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Unit 10 Caring for Children and Young People P3 - Identifying abuse.

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´╗┐Working with young people and children: identifying abuse What is Abuse? Abuse is when someone is treated in a way that negatively impacts them emotionally, physically, sexually, mentally or intellectually. The five types of abuse are; neglect, physical, emotional, sexual and domestic violence. In this handbook for identifying abuse the physical indicators and the behavioural indicators will be explained. Some people are predisposed to abuse when they have also suffered abuse from someone else, somebody beaten by their parents is more likely, predisposed to beating their own children. This is a factor that should be taken into account when child abuse or maltreatment is suspected. Another factor that needs to be taken into account is whether the young person or child is being exploited. Are they being sexually exploited, are they being made to do unacceptable activities such as work? There are many ways in which a child can be exploited, and it is easier for those who will, to exploit a child because they are vulnerable. The long term consequences of a child suffering abuse or maltreatment of any kind is that they are more likely to carry it on into their adult life. Children who have suffered this need a lot of care and support to be able to live as healthy a life as normal, this care and support can come in the form of therapists, doctors, social workers, foster carers?etc. It is important to understand how different types of abuse can affect the behaviour of young people and children because it is often the behavioural indicators that alert us first. ...read more.


Physical Indicators * With very young babies a physical indicator of sexual abuse is when they show distress when getting their nappies changed. Because babies so young can?t communicate in words when somewhere hurts all they can do is cry. * Pain or discomfort can indicate sexual abuse because sexual activities on underdeveloped genitals can cause infections, rips and tears. Infections can cause discomfort when passing urine. * Bruising on the inner thighs, scratch marks and bites on areas like the neck, thighs, breasts, buttocks, genital area and lower abdomen indicates sexual abuse because they are areas associated with sexual activity. * Showing discomfort when trying to sit down can indicate sexual abuse when genitals are sore and tender, it can also affect a child?s ability to walk without pain. Behavioural Indicators * Children who have experienced sexual abuse can suffer from nightmares and not being able to sleep well, this is an indicator of sexual abuse because they are showing fear, possibly reliving the abuse in their dreams. * Sometimes children who have experienced sexual abuse feel that giving adults inappropriate attention, seeking their attention with their inappropriate behaviour because they feel that is how to please them. This could manifest in ways like having to be physically close to someone all the time, needing their attention to be fixed on them, moving in ways that are inappropriate and acting compulsively. * Children who have experienced or are experiencing sexual abuse can act destructively and anti-socially. ...read more.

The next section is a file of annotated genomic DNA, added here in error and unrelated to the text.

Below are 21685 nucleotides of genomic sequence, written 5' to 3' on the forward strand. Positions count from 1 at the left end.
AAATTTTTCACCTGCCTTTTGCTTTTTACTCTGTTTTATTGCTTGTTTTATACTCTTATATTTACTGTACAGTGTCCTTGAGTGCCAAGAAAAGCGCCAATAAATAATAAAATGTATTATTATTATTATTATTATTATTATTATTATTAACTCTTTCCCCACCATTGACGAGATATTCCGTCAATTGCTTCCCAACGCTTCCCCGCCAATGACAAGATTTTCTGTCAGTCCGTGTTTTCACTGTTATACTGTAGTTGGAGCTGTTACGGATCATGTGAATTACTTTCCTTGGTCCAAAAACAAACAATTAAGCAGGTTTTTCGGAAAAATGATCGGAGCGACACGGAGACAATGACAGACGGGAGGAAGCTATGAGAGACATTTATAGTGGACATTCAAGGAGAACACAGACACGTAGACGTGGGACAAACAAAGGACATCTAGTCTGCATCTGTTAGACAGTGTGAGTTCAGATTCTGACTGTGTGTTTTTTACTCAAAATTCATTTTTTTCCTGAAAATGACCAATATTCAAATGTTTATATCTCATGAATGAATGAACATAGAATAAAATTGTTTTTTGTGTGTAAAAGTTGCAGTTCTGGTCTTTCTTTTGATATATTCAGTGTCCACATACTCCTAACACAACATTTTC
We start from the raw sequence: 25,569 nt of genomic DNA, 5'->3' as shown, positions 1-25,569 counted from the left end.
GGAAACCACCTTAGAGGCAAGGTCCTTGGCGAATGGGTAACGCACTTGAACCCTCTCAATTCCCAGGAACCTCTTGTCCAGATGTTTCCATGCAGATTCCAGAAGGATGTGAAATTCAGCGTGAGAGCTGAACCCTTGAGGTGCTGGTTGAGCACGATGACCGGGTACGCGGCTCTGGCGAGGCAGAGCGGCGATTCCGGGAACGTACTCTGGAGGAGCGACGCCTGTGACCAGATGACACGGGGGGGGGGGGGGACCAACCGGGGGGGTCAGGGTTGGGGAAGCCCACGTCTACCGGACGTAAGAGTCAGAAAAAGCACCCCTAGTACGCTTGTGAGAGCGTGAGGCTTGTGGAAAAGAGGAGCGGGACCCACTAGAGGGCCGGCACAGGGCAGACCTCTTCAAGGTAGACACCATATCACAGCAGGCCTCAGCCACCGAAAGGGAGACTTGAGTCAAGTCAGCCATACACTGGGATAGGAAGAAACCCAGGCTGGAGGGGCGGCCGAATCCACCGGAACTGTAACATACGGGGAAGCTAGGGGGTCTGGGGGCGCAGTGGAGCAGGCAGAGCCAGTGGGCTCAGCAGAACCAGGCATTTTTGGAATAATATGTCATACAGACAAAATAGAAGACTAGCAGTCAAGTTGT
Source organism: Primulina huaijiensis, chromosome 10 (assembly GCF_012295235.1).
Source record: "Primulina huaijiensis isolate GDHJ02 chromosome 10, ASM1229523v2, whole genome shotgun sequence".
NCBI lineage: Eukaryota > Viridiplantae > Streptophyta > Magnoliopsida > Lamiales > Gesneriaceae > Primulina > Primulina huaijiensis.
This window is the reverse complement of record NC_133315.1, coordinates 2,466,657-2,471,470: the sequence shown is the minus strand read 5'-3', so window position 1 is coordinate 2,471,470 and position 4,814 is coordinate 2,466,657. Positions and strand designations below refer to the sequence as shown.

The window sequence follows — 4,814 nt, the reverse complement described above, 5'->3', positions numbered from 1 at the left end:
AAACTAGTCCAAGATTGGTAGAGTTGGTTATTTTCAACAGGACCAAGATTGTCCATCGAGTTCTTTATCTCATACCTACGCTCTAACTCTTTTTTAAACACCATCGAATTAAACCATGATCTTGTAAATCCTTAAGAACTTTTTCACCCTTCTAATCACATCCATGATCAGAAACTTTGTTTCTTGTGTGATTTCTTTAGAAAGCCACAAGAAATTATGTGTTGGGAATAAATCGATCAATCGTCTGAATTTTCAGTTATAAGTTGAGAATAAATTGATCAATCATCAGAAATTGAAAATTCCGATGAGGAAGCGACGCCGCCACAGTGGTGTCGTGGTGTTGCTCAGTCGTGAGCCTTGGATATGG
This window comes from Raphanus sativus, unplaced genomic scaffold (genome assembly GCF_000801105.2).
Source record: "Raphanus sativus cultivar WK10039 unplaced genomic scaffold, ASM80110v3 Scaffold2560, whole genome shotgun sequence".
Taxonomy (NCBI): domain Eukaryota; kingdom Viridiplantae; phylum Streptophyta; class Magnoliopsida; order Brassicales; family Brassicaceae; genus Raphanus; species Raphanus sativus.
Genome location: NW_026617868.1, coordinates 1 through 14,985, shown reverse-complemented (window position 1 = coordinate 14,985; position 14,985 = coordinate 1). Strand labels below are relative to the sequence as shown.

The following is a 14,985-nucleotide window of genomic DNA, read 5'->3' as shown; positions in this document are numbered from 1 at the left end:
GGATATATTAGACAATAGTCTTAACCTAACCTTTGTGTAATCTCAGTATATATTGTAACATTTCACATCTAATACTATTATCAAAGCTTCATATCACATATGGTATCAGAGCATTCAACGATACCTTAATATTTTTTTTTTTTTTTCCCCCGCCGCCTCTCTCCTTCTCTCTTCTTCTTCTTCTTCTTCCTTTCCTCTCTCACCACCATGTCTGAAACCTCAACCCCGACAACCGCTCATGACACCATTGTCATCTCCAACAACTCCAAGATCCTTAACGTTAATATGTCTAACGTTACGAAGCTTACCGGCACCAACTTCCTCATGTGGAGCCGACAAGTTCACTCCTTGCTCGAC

* Some children self-harm when being emotionally abused, they feel it is a way of letting out some feelings. They aren?t physically being hurt yet they still feel pain, but it is in a way they can?t fully comprehend or deal with, when they physically self-harm themselves, they at least can understand that pain. * A reluctance to go home can indicate emotional abuse because it?s not a nice place for them to be, they?d rather be somewhere else. Domestic Violence Witnessing domestic violence is child abuse, domestic violence is when there is controlling behaviour, bullying, physical violence or violent behaviour between two people in a relationship. Domestic abuse also includes emotional, sexual, financial or psychological abuse. Witnessing it can be very detrimental for young people and children, and teenagers can also suffer from domestic abuse. * Witnessing domestic violence can emotionally harm children because they are watching their parent being physically or otherwise harmed and feel helpless. * Children are often asked to lie about injuries on the parent that is being abused, this effects a child psychologically because they may carry that on into their adult lives. * Growing up with domestic violence can make a child predisposed to enter into a violent relationship when they are older or be the abuser themselves. * During episodes of domestic violence, it is not unusual for children to get caught up in it, trying to protect their parent and get caught in the firing line, they can receive physical abuse meant for the parent they are trying to protect. ...read more.

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